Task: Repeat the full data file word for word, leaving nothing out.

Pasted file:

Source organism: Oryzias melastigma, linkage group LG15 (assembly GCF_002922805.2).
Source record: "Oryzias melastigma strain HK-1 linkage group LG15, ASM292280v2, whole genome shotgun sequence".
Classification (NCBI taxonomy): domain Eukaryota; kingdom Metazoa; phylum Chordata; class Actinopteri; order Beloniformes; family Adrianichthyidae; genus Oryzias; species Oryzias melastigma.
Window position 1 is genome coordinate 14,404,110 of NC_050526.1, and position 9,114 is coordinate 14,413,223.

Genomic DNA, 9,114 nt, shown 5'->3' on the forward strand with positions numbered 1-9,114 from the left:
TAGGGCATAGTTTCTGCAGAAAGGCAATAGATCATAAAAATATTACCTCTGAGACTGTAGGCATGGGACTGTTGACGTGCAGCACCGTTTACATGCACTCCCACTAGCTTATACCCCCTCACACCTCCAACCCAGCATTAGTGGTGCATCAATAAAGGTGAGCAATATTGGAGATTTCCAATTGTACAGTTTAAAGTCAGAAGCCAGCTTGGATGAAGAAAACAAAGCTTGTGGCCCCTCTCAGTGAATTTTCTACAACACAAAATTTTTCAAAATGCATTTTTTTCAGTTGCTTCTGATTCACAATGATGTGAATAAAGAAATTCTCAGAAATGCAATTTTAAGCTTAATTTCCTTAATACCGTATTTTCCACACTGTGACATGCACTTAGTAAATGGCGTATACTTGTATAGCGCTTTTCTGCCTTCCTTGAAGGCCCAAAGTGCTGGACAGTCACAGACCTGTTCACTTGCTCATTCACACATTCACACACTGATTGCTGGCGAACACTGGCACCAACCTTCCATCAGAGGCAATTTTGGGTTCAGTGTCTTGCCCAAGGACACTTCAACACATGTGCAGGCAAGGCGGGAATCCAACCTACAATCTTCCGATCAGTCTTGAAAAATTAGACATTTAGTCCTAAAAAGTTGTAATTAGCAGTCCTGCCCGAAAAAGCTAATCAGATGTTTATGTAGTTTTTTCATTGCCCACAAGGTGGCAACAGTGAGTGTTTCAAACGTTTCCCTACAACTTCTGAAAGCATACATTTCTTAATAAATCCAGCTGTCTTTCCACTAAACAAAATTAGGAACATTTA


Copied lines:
Source organism: Oryzias melastigma, linkage group LG15 (assembly GCF_002922805.2).
Source record: "Oryzias melastigma strain HK-1 linkage group LG15, ASM292280v2, whole genome shotgun sequence".
Classification (NCBI taxonomy): domain Eukaryota; kingdom Metazoa; phylum Chordata; class Actinopteri; order Beloniformes; family Adrianichthyidae; genus Oryzias; species Oryzias melastigma.
Window position 1 is genome coordinate 14,404,110 of NC_050526.1, and position 9,114 is coordinate 14,413,223.

Genomic DNA, 9,114 nt, shown 5'->3' on the forward strand with positions numbered 1-9,114 from the left:
TAGGGCATAGTTTCTGCAGAAAGGCAATAGATCATAAAAATATTACCTCTGAGACTGTAGGCATGGGACTGTTGACGTGCAGCACCGTTTACATGCACTCCCACTAGCTTATACCCCCTCACACCTCCAACCCAGCATTAGTGGTGCATCAATAAAGGTGAGCAATATTGGAGATTTCCAATTGTACAGTTTAAAGTCAGAAGCCAGCTTGGATGAAGAAAACAAAGCTTGTGGCCCCTCTCAGTGAATTTTCTACAACACAAAATTTTTCAAAATGCATTTTTTTCAGTTGCTTCTGATTCACAATGATGTGAATAAAGAAATTCTCAGAAATGCAATTTTAAGCTTAATTTCCTTAATACCGTATTTTCCACACTGTGACATGCACTTAGTAAATGGCGTATACTTGTATAGCGCTTTTCTGCCTTCCTTGAAGGCCCAAAGTGCTGGACAGTCACAGACCTGTTCACTTGCTCATTCACACATTCACACACTGATTGCTGGCGAACACTGGCACCAACCTTCCATCAGAGGCAATTTTGGGTTCAGTGTCTTGCCCAAGGACACTTCAACACATGTGCAGGCAAGGCGGGAATCCAACCTACAATCTTCCGATCAGTCTTGAAAAATTAGACATTTAGTCCTAAAAAGTTGTAATTAGCAGTCCTGCCCGAAAAAGCTAATCAGATGTTTATGTAGTTTTTTCATTGCCCACAAGGTGGCAACAGTGAGTGTTTCAAACGTTTCCCTACAACTTCTGAAAGCATACATTTCTTAATAAATCCAGCTGTCTTTCCACTAAACAAAATTAGGAACATTTA